What you call “elite PvPers” is just a bunch of extremely risk adverse players that have forgotten the adrenaline rush of a decent fight. It is beautiful to see how they are withdrawing their supers from the danger zone. With the ECM changes the Widow is no longer the “avoid all risk for free” solution.

There is still a lot of stuff that CCP gets wrong, and their execution is horrible, but moving to farms & fields is a huge success content-wise. Adapt or die.


(Ncc 1709) #10

how is roaming 70 jumps of empty space to be blobbed by an umbrella content?

you want content, you end arranging things with people, or you head to places you know wont blob the crap out of you, or will fight irregardless of the outcome, which is harder and harder to find.

2 year ago, i could sit in a system, and get more kills with other people roaming around into me than a roam going out could get.

today, either get blobbed by super ganks, or nothing for days. there is very little middle ground, and it keeps getting smaller. cloaky camper’s just exaggerate the issue. they cause people to log off. which means less targets in space meaning less content. you go through a camped region and you might catch a carrier or a vni.
find an active region that isnt, and every system will have ratters and miners available to pick on, which will usually escalate into a good fight.


(Mina Sebiestar) #11

You want to CCP do what against nullsec?
You must be new here.
CSM should be dropped like a waste of time and space they are.


(Fluffy Moe) #12

Yea, its a lot of stuff actually like that. I was reading that CSM minutes thing and what was said actually made sense but there is one thing I did not agree with CCP upon. But that is just one issue, rest of it seemed legit.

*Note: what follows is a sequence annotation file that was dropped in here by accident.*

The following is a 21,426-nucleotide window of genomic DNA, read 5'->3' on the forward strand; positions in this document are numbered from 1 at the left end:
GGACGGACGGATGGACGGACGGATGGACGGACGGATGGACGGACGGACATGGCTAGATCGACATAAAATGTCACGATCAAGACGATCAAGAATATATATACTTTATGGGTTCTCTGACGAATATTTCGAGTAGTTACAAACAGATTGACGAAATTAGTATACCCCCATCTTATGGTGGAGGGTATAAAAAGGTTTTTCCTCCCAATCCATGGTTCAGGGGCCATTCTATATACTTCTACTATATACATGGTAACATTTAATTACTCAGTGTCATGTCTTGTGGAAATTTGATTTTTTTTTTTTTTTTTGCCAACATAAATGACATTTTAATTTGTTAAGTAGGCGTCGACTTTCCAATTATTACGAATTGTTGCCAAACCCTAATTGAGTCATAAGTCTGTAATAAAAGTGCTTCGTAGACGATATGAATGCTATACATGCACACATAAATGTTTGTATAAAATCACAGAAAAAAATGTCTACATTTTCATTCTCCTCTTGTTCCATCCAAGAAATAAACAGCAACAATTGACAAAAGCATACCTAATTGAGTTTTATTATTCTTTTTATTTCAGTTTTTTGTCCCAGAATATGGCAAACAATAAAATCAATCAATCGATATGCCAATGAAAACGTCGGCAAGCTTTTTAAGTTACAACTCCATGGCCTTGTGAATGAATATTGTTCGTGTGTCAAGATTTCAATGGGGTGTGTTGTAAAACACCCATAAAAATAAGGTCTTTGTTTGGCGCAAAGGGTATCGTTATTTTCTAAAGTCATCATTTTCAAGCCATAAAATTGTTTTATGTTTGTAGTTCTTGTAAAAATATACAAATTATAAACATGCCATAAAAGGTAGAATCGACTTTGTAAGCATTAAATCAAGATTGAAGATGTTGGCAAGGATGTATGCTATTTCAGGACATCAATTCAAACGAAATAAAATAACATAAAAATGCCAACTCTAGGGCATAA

Now what they finally admit and what they know, doesn’t mean they will be willing to do what is needed to correct the situation, primarily, because they fear offending Goons. I have a distinct feeling the more documents like that I see, the bigger that impression becomes. So rest of us get screwed and the whole game becomes worse off because of it.

There are some things I particularly liked, liek what they said about the Abyss and lowering the entry ceiling for T4s and T5s for example and I do like the upcoming patch that will increase the building material drops. As one of the people that actually farmed them and built my own stuff and tried to sell and make a bit of ISK on it, I am very aware of the issues brought up. In addition I not only build the stuff for sale but also for personal use. So I am extremely keenly aware of teh costs and surrounding issues.


(NotTheSmartestCookie) #13

There just have been two enormous wars, and various other conflicts are brewing. I can understand if you don’t like that play style, but in that case, don’t hide in the biggest blue blob in the game. Try for something more daring than roaming empty rental regions for ratters and miners.


(Sugar Smacks) #14

I would for one appreciate CCP finally coming out and admitting the mechanics that everyone claims they wanted or especially the vast peer pressure they have collapsed to under previous ownership, have had a notoriously horrible impact on player retention.

Furthermore, this policy of appeasing the ruling playerbase, or appeasing the angry players about changing game mechanics to “preserve EvEs atmosphere” so they can have easy targets is not only detrimental to the bottom line of EvE Online, but especially detrimental on the retention of new players.

I personally cant believe it took this ■■■■■■■ long for CCP to grow common sense about this subject and do a formal study about something so debated, and to find out the numbers are so ■■■■■■■ bad they don’t even want to release them.